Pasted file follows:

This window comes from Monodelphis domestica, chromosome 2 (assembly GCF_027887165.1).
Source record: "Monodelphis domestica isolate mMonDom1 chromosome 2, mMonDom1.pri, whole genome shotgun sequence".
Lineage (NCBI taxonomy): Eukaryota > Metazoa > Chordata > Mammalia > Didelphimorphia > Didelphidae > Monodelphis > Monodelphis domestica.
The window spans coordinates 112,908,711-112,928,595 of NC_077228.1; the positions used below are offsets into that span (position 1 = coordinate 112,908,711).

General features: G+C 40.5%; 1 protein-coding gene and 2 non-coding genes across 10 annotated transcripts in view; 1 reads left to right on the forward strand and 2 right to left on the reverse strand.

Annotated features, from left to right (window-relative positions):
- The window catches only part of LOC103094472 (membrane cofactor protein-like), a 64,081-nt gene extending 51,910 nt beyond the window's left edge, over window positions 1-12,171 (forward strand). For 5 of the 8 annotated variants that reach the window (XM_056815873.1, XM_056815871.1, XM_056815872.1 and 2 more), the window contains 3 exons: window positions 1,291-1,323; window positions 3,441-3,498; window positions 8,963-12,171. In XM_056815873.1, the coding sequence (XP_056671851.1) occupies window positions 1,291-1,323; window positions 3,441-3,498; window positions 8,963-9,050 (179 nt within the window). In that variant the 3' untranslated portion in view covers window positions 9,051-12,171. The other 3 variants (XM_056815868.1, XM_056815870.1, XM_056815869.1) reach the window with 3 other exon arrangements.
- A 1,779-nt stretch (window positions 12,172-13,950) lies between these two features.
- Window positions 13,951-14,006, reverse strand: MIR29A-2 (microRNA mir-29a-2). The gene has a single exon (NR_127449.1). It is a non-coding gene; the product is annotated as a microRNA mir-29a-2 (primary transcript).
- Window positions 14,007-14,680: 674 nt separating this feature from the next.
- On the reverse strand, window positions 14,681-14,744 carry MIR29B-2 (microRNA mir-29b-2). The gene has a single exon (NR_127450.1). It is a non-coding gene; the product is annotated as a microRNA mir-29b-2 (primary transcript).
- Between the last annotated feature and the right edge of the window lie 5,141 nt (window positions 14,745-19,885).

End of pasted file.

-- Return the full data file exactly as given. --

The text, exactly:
This window comes from Monodelphis domestica, chromosome 2 (assembly GCF_027887165.1).
Source record: "Monodelphis domestica isolate mMonDom1 chromosome 2, mMonDom1.pri, whole genome shotgun sequence".
Lineage (NCBI taxonomy): Eukaryota > Metazoa > Chordata > Mammalia > Didelphimorphia > Didelphidae > Monodelphis > Monodelphis domestica.
The window spans coordinates 112,908,711-112,928,595 of NC_077228.1; the positions used below are offsets into that span (position 1 = coordinate 112,908,711).

General features: G+C 40.5%; 1 protein-coding gene and 2 non-coding genes across 10 annotated transcripts in view; 1 reads left to right on the forward strand and 2 right to left on the reverse strand.

Annotated features, from left to right (window-relative positions):
- The window catches only part of LOC103094472 (membrane cofactor protein-like), a 64,081-nt gene extending 51,910 nt beyond the window's left edge, over window positions 1-12,171 (forward strand). For 5 of the 8 annotated variants that reach the window (XM_056815873.1, XM_056815871.1, XM_056815872.1 and 2 more), the window contains 3 exons: window positions 1,291-1,323; window positions 3,441-3,498; window positions 8,963-12,171. In XM_056815873.1, the coding sequence (XP_056671851.1) occupies window positions 1,291-1,323; window positions 3,441-3,498; window positions 8,963-9,050 (179 nt within the window). In that variant the 3' untranslated portion in view covers window positions 9,051-12,171. The other 3 variants (XM_056815868.1, XM_056815870.1, XM_056815869.1) reach the window with 3 other exon arrangements.
- A 1,779-nt stretch (window positions 12,172-13,950) lies between these two features.
- Window positions 13,951-14,006, reverse strand: MIR29A-2 (microRNA mir-29a-2). The gene has a single exon (NR_127449.1). It is a non-coding gene; the product is annotated as a microRNA mir-29a-2 (primary transcript).
- Window positions 14,007-14,680: 674 nt separating this feature from the next.
- On the reverse strand, window positions 14,681-14,744 carry MIR29B-2 (microRNA mir-29b-2). The gene has a single exon (NR_127450.1). It is a non-coding gene; the product is annotated as a microRNA mir-29b-2 (primary transcript).
- Between the last annotated feature and the right edge of the window lie 5,141 nt (window positions 14,745-19,885).